Tuesday, April 06, 2010

Discovery prepares for station docking without radar

Discovery astronauts are closing in on the International Space Station, planning to dock early Wednesday without the usual radar capability due to an antenna failure.

NASA officials say at least two prior missions have encountered similar problems: STS-92 during a 2000 station docking, and STS-39 in a 1991 approach to a free flying satellite.

Back up procedures rely on systems that would be used anyway: star trackers, hand-held laser devices and Trajectory Control Sensors, or TCS, that help calculate the orbiter's distance from the station and approach speed.

"All of those systems are available, and we don't anticipate any issues whatsoever with performing the radar failed procedures (Wednesday) for the rendezvous," said LeRoy Cain, deputy shuttle program manager.

The dish-shaped Ku-band antenna that normally provides the radar and high-speed data transmission failed during its start-up after being deployed from the shuttle payload bay when Discovery reached orbit Monday.

The failure also forced the crew to tape today's heat shield inspection and prepare digital files for download from the space station following Discovery's planned arrival at 3:34 a.m. EDT.

Cain said he expects the video to be on the ground and available to image analysts by 11 a.m. He hopes to be able to inform the crew when they wake-up for Flight Day 4, around 8 p.m. Wednesday, of the results from preliminary damage assessments.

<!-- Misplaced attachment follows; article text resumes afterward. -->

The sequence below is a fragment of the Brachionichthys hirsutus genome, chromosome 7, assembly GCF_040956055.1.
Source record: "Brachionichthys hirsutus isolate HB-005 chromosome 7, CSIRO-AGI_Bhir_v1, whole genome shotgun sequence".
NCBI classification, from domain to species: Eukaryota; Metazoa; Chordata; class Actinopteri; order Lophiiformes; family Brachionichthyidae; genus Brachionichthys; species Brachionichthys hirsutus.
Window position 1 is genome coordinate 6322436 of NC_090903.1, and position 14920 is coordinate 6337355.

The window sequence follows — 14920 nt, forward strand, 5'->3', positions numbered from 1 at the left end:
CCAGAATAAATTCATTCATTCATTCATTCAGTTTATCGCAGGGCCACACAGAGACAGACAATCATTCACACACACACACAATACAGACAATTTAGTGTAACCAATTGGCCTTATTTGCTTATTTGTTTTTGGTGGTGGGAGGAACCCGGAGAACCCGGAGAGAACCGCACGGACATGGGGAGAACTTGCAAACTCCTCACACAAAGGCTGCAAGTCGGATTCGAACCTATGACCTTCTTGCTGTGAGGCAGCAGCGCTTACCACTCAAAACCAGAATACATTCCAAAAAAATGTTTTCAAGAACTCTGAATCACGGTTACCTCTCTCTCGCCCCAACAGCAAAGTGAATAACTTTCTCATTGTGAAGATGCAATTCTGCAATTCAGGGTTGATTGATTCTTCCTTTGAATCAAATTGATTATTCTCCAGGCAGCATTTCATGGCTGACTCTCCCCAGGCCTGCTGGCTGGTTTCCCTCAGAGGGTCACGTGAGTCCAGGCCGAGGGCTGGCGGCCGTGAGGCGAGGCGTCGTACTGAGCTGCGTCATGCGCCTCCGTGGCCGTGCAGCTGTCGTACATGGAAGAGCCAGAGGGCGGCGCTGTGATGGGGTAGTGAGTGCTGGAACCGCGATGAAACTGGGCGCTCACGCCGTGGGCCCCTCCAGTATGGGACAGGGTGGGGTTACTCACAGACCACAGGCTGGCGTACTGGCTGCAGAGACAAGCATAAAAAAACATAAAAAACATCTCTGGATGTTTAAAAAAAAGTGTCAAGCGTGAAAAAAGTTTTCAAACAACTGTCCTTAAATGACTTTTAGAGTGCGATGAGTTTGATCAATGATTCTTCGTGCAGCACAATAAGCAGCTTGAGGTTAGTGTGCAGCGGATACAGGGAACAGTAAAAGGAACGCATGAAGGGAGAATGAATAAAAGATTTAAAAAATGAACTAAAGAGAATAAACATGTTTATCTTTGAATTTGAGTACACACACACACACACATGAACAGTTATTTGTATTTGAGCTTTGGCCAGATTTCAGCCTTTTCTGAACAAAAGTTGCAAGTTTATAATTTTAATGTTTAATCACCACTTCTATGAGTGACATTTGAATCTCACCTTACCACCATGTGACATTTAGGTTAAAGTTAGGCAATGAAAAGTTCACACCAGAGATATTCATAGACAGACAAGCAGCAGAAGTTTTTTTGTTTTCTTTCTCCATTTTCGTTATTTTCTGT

Parts of the starboard wing's underside could be blocked from closer inspection once the Leonardo cargo carrier is removed from Discovery and installed on the station's U.S. Harmony node, a task planned early Thursday.

During Tuesday afternoon's Mission Management Team meeting, managers watched a launch video that appeared to show a black tile ripping away from the edge of the rudder speed brake on Discovery's tail fin. Click here to watch the video.

Cain said the tiles are positioned there primarily to protect the fin from heat generated by the shuttle main engines during launch, and would likely be no concern for a planned April 18 re-entry through Earth's atmosphere.

"This is going to turn out to be a non-issue for us, I expect," he said.

Discovery's seven astronauts awoke at 8:21 p.m. today to "I Will Rise" by Chris Tomlin, a tune selected by the family of pilot and first-time shuttle flyer Jim Dutton, a 41-year-old Air Force colonel known by the call sign "Mash."

"It's just a great day to be in space, and we're looking forward to joining up with the International Space Station today," Dutton radioed to NASA's Mission Control Center in Houston.

"It looks like a good day for rendezvous," said Megan McArthur, an astronaut communicating with the crew from Houston.

"Agreed," replied Discovery commander Alan Poindexter, a 48-year-old Navy captain with the call sign "Dex."

Because of the antenna failure, McArthur again read the crew a list of instructions that would normally have been e-mailed in a Flight Day 3 Execute Package. Click here for a look back at the Flight Day 2 package.

She said she was looking forward to seeing the crew's faces once they reached the space station and could take advantage of its Ku-band capability to download live video.

"We're looking forward to seeing your smiling faces on downlink at last," she said.

During a nine-day stay at the station, Discovery will deliver more than 17,000 pounds of equipment and supplies and replace a coolant tank over three spacewalks.

IMAGE: At top, NASA astronauts Alan Poindexter (left) and James P. Dutton Jr., Discovery's commander and pilot, respectively, participate in a Sept. 11, 2009, training session in the shuttle mission simulator (SMS) in the Jake Garn Simulation and Training Facility at NASA's Johnson Space Center.

No comments: